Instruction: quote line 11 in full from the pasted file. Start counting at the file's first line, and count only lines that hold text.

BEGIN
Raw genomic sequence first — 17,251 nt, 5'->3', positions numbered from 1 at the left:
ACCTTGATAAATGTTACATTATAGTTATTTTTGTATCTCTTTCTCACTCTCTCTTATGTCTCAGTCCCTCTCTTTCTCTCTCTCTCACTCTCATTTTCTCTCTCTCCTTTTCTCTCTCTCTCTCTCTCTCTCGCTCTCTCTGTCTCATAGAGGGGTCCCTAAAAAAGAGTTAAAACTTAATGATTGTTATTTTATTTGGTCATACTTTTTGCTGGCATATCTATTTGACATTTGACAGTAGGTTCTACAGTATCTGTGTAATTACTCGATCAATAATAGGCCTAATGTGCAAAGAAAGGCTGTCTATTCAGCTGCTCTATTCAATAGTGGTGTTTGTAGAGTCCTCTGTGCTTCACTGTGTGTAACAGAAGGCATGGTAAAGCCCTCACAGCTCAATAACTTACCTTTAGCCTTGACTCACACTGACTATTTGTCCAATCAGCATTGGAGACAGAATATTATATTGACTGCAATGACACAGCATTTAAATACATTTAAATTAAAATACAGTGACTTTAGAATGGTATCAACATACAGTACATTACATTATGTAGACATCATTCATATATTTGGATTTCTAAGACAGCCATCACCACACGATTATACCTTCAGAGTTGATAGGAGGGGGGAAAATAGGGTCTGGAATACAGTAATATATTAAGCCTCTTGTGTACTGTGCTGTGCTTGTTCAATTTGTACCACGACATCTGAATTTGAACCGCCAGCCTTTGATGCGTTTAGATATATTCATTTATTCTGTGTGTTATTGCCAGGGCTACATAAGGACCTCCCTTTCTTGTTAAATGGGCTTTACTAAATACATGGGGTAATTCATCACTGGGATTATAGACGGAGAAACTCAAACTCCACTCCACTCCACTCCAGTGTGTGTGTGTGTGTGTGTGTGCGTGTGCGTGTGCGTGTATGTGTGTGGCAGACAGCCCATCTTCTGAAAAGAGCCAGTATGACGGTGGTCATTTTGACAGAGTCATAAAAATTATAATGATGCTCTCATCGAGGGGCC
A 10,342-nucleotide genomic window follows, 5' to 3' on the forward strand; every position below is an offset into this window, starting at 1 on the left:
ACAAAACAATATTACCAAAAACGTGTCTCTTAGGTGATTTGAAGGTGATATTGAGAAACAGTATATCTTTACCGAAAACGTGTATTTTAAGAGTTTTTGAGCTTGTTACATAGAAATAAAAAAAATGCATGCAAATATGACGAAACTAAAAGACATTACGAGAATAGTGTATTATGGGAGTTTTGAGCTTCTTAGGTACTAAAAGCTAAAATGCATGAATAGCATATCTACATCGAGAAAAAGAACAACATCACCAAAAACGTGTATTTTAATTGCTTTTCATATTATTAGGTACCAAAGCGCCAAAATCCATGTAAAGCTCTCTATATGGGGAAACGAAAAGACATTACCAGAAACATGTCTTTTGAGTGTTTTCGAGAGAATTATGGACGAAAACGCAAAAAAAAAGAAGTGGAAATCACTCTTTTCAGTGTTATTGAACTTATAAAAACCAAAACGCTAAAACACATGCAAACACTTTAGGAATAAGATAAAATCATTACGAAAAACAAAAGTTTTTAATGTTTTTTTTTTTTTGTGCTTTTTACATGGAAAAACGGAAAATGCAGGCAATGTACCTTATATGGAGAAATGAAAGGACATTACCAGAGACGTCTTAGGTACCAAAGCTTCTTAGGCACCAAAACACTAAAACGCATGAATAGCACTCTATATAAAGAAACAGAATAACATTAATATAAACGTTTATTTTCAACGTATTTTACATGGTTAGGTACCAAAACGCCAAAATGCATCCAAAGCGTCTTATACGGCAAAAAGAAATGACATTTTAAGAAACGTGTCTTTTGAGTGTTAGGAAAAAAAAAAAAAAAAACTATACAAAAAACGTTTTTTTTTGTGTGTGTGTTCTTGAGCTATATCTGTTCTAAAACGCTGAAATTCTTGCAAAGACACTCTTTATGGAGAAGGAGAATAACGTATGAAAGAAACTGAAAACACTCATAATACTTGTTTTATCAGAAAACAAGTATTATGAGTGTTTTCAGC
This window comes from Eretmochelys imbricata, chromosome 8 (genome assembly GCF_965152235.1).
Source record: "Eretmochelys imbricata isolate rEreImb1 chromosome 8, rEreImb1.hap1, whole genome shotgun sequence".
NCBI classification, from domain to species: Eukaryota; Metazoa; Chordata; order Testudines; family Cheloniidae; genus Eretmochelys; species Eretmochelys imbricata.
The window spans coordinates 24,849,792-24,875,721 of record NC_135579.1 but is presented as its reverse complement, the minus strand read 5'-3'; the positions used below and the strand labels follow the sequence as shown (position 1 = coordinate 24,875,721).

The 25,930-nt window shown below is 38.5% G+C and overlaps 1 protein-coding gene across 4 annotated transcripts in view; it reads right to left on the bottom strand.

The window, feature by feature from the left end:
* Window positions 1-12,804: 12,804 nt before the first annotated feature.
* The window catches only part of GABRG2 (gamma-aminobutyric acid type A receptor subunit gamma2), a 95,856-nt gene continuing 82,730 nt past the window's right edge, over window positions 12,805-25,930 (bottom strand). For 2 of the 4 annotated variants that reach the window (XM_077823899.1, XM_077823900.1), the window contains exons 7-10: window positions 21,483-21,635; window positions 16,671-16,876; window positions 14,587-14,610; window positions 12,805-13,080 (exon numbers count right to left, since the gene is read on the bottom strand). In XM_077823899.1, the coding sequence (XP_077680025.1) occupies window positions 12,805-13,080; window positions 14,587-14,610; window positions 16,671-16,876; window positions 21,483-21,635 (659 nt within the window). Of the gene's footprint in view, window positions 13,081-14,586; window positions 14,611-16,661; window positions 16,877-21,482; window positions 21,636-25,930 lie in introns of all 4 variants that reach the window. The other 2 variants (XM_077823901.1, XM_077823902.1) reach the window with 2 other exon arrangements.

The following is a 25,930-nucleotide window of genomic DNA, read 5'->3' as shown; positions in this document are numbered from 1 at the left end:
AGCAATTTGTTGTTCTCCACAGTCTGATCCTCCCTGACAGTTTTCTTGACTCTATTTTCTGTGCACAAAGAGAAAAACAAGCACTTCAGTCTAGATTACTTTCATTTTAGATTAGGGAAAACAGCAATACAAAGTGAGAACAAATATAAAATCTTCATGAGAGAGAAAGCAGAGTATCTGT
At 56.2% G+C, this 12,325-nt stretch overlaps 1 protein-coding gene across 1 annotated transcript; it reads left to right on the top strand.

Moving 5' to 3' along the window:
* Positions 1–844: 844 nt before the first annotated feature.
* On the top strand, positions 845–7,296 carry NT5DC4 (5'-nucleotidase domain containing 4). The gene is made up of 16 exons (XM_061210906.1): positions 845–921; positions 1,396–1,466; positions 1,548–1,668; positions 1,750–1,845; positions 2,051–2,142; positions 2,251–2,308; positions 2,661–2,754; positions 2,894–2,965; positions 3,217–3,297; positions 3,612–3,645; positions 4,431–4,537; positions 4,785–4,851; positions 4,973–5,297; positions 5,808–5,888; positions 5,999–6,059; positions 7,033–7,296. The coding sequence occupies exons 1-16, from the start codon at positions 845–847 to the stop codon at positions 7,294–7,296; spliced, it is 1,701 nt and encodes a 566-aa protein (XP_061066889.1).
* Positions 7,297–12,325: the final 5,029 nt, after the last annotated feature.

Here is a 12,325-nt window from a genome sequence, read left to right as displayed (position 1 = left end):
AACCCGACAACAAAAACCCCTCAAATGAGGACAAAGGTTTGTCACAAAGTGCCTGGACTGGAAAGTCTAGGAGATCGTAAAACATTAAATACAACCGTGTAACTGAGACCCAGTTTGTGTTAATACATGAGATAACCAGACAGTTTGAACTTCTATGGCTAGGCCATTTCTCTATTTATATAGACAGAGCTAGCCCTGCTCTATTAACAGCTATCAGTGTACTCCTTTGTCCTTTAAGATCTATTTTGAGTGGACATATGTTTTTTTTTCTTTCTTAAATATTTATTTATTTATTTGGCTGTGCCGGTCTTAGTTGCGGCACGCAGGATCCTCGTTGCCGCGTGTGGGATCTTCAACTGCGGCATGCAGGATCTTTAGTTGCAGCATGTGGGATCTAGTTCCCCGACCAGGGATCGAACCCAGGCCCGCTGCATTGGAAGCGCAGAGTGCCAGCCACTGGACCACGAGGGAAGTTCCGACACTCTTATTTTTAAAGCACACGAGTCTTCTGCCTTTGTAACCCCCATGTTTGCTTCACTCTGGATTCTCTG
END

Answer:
* Window positions 1-12,804: 12,804 nt before the first annotated feature.